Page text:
Enabling DNS
Using host configuration from /run/systemd/resolve/resolv.conf
Applying manifest
serviceaccount/coredns created
configmap/coredns created
deployment.apps/coredns created
service/kube-dns created
Infer repository core for addon hostpath-storage
Enabling default storage class.
WARNING: Hostpath storage is not suitable for production environments.

deployment.apps/hostpath-provisioner created created
serviceaccount/microk8s-hostpath created created created
Storage will be available soon.

Wait for a few seconds and all the desired services will be up and running.

Get MicroK8s Dashboard IP Address

Now, once all the services have started, you can get the IP of MicroK8s Kubernetes dashboard by running the kubectl command along with the grep command like the below command:

buntu@ub21:~$ microk8s kubectl get all -A  |grep -i "service/kubernetes-dashboard"
kube-system   service/kubernetes-dashboard        ClusterIP    <none>        443/TCP                  15m

Access MicroK8s Kubernetes Dashboard

As we can see the ClusterIP is and the port is 443, so now we can try to open that in our browser i.e ``

When you try to access the Kubernetes dashboard for the first time, it will ask for the token like the below screenshot.

MicroK8s dashboard login Screen

For the token, you can run the below command and paste it into the token section to access the MicroK8s dashboard.

token=$(microk8s kubectl -n kube-system get secret | grep default-token | cut -d " " -f1)
microk8s kubectl -n kube-system describe secret $token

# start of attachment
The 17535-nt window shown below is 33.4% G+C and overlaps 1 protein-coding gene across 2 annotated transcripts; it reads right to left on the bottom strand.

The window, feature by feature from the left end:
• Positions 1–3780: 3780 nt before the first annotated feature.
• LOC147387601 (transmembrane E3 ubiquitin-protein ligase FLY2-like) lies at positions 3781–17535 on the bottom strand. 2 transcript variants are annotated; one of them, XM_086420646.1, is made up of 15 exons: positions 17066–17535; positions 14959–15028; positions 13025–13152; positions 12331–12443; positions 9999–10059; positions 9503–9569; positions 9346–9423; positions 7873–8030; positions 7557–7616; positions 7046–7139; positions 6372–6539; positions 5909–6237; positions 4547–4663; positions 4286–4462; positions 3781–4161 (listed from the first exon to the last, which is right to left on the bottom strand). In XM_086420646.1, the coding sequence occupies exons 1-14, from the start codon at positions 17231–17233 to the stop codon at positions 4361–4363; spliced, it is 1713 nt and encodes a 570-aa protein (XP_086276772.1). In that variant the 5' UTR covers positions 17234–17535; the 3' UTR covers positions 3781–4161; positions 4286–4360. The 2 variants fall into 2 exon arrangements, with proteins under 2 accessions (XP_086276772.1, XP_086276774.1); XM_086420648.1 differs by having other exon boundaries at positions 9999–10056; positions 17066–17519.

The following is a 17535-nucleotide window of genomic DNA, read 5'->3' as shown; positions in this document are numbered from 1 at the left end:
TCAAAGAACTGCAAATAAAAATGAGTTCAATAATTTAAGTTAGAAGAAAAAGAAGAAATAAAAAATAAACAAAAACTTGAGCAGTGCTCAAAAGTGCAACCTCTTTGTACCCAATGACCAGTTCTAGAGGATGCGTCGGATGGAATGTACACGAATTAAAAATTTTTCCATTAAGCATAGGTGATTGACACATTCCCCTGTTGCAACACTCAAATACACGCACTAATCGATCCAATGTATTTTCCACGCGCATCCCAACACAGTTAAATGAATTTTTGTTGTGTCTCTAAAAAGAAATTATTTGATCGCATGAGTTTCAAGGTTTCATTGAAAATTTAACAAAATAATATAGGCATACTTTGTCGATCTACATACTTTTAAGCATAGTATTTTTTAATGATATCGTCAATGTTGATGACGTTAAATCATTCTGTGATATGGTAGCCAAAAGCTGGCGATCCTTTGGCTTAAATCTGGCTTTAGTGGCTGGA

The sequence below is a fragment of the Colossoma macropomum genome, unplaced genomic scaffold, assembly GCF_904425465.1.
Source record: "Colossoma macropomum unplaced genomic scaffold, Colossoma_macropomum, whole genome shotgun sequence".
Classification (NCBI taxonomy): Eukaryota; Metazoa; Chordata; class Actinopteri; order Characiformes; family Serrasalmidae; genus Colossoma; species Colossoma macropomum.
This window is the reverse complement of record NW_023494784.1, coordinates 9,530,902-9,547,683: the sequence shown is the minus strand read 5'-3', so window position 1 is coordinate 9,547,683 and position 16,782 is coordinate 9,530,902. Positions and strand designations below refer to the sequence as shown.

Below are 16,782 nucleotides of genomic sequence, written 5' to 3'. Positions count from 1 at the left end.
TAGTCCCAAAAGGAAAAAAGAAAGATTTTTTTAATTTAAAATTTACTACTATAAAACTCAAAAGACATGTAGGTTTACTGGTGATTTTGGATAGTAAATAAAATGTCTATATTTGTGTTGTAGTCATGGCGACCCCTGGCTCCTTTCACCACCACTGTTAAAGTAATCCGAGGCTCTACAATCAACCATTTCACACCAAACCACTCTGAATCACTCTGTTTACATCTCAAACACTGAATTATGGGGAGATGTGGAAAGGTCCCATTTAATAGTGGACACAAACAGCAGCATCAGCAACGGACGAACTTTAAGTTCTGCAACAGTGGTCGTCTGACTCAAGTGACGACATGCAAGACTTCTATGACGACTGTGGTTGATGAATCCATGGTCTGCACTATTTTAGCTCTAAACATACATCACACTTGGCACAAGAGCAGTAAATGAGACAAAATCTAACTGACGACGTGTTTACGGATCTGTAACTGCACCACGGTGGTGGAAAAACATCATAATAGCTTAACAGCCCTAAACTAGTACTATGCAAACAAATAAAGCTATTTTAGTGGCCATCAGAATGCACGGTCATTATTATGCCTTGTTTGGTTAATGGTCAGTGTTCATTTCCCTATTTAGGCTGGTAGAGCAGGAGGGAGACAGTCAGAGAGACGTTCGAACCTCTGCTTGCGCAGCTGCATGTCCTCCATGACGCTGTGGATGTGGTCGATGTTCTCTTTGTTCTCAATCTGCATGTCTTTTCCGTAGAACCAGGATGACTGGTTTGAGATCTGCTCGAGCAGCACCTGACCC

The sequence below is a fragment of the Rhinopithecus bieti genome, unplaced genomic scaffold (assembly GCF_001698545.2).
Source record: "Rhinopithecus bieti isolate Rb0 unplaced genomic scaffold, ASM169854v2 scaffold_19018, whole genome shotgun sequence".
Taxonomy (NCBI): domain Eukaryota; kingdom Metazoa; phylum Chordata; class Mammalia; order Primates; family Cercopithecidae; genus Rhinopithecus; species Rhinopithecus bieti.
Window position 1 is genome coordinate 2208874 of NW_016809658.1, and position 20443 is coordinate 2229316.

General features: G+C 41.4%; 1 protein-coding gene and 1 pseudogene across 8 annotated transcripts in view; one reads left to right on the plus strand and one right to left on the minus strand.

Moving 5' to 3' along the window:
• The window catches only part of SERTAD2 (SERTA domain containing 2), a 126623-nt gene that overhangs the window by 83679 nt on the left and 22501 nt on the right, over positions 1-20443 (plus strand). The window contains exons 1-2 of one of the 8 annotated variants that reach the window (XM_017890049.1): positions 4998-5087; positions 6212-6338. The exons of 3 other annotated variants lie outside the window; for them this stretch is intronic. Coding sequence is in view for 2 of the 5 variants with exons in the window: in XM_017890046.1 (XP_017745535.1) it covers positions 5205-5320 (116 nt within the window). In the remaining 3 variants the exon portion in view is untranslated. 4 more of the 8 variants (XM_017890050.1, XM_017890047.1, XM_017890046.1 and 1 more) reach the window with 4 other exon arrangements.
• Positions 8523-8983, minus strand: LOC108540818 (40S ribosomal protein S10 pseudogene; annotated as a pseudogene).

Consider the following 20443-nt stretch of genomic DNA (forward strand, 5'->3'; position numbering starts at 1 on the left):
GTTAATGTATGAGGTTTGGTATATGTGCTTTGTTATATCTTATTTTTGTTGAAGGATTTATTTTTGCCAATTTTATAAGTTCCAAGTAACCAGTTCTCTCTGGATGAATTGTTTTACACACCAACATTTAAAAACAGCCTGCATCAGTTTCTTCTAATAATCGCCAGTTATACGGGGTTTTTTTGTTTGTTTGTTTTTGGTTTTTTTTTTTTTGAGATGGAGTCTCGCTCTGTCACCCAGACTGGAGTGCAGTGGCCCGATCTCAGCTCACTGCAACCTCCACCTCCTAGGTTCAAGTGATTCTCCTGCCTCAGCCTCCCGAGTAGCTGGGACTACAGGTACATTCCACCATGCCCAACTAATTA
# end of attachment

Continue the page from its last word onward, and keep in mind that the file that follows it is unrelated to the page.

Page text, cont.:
This will look like below code:

ubuntu@ub21:~$ token=$(microk8s kubectl -n kube-system get secret | grep default-token | cut -d " " -f1)
microk8s kubectl -n kube-system describe secret $token
Name:         kubernetes-dashboard-certs
Namespace:    kube-system
Labels:       k8s-app=kubernetes-dashboard
Annotations:  <none>

Type:  Opaque


Name:         microk8s-dashboard-token
Namespace:    kube-system
Labels:       <none>
Annotations: default


ca.crt:     1123 bytes
namespace:  11 bytes
token:      eyJhbGciOiJSUzI1NiIsImtpZCI6ImllS09HeTBPMl9JeG1oZWZQVTlxazVIaFNVSFdvdV82UGw4ajcxVXdUTUkifQ.eyJpc3MiOiJrdWJlcm5ldGVzL3NlcnZpY2VhY2NvdW50Iiwia3ViZXJuZXRlcy5pby9zZXJ2aWNlYWNjb3VudC9uYW1lc3BhY2UiOiJrdWJlLXN5c3RlbSIsImt1YmVybmV0ZXMuaW8vc2VydmljZWFjY291bnQvc2VjcmV0Lm5hbWUiOiJtaWNyb2s4cy1kYXNoYm9hcmQtdG9rZW4iLCJrdWJlcm5ldGVzLmlvL3NlcnZpY2VhY2NvdW50L3NlcnZpY2UtYWNjb3VudC5uYW1lIjoiZGVmYXVsdCIsImt1YmVybmV0ZXMuaWvBx51tJ1ipzmFVZV3ZLkGnt92OfYv6p7Ig2CJjOyqw1QKbjvqa6LHionuWfEXjBHusLq5TwoelHcea_YHByR0zWS9CGpIlKTV-w3Dl_Vrc-Uv8LIeVfGW4t6yK6W22OtvDH8_W7fek0OXkQUf7s-39w

Name:         kubernetes-dashboard-csrf
Namespace:    kube-system
Labels:       k8s-app=kubernetes-dashboard
Annotations:  <none>

That’s it!

Once you are logged in, you will be able to see the running pods and other services.

MicroK8s dashboard


Installing MicroK8s on Ubuntu is a great way to quickly deploy a reliable Kubernetes cluster. We hope this tutorial has helped you in running MicroK8s on Ubuntu without any issues, but if you have any questions or concerns, please let us know through your comments.